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Tue Oct 13 16:10:08 EDT 2015
You are more familiar with sales & marketing than me. I don't know when
the "permit system" began. All I can tell you is when I hire in 1973 when
ever we serviced a mine the conductor would get waybills for the loads from
the mine and write up a wheel report to be given to the yard clerk on
arrival in Williamson. For eastbound coal trains, out of Williamson, the
bills rode with the head-end brakeman to Bluefield and dropped off at the
east yard office as they passed by. Many times the bills for a coal train
were about the size of a brick and weighed about the same. When I was
working waybills were required before a load could be moved from a mine,
even short loads (raw coal moving from one load out to a different mine for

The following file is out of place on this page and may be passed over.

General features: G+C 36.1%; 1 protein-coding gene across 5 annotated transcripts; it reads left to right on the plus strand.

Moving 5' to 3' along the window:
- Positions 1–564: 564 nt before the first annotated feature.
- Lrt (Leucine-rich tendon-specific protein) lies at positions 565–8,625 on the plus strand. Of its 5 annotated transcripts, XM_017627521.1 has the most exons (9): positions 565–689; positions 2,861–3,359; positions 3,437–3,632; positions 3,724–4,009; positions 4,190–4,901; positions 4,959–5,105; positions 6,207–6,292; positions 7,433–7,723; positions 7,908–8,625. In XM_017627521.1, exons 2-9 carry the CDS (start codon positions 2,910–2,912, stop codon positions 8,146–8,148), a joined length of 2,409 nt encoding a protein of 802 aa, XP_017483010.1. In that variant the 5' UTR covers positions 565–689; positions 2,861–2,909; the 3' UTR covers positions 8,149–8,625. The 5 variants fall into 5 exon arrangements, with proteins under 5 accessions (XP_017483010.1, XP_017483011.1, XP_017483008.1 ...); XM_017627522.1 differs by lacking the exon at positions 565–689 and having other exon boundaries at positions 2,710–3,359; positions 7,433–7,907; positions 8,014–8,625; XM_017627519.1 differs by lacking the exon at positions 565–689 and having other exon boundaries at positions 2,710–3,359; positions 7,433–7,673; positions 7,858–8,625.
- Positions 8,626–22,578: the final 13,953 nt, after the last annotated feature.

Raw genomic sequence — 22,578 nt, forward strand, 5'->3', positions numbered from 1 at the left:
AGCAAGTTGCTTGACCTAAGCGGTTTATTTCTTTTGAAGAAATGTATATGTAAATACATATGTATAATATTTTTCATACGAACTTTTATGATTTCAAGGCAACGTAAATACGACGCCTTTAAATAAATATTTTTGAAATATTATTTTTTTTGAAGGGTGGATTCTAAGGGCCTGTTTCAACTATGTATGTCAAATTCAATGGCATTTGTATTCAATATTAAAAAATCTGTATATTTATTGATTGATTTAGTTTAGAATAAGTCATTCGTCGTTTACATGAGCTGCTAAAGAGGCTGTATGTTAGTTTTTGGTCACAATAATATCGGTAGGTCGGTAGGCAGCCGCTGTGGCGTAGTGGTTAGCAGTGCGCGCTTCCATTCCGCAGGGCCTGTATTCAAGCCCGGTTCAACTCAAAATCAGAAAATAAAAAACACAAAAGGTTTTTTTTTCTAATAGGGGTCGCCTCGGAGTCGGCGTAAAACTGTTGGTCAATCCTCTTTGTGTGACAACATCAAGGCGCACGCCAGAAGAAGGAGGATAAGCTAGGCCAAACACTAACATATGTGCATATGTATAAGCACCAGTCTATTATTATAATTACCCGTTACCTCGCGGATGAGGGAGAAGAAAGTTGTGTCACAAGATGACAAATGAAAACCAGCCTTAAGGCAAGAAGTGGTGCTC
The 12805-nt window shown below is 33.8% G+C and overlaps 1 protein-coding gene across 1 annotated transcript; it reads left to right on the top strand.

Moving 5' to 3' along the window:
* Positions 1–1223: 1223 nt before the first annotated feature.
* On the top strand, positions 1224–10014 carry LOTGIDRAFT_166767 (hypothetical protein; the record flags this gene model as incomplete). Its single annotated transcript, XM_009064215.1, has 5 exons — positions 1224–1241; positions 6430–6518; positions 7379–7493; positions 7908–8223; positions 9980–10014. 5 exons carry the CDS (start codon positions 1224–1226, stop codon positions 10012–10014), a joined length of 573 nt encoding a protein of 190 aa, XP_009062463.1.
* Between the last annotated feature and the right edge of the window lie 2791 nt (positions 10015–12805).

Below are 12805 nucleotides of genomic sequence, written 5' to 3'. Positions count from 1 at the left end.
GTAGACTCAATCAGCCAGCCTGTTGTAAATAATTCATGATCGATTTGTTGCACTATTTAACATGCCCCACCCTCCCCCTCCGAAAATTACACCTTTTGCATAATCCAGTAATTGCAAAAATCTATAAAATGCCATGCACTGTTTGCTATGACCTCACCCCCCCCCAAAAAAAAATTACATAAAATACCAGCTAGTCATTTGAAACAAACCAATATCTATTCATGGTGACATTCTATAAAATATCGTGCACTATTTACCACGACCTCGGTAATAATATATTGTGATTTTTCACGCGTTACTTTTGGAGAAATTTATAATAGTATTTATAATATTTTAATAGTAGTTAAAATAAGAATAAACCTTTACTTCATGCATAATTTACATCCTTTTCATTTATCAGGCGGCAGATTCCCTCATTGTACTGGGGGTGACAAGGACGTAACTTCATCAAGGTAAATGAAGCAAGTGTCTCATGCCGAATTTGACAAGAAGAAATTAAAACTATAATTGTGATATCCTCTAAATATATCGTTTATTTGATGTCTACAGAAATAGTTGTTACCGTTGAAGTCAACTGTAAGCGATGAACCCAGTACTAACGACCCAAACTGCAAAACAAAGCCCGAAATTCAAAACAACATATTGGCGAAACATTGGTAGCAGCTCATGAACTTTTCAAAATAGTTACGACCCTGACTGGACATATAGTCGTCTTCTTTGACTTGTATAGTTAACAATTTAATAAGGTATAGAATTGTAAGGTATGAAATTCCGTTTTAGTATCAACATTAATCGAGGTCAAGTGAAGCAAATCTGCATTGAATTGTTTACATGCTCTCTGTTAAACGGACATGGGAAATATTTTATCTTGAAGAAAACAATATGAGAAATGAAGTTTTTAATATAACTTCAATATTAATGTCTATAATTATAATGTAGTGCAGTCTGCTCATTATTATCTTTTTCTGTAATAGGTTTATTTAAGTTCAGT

washing). If there was no bill for the particular car it stayed at the
mine until billed.
Coal waybills were also often referred to as "bills" or "tags". Maybe a
misuse of words or terms over the years?
I have attached waybills from 1957 for coal moved from the mine to
Williamson for weighing and Contract Tidewater bills from 1985 for
shipping. I am sure the Tidewater bills are permits since the have a class
& number designation.
This may help us understand the difference in operations by dates (years)
from what you are saying and what I experienced.
Need an explanation here. Never had to contend with a mine tag,
so I don't know what their purpose was. In the era before the
"permit system", coal could be shipped to Lamberts Point without
ever having been sold. Once at Lamberts Point, these so-called
"rollers" didn't start accruing demurrage for 10 days (for merchandise
traffic it was 2 days), so agents had time to sell the coal while en
route and for 10 days after arrival before the charges started. My
impression was these cars had no waybill, only the cardboard mine
tag stapled to the side of the car. Any thoughts on mine tags ?
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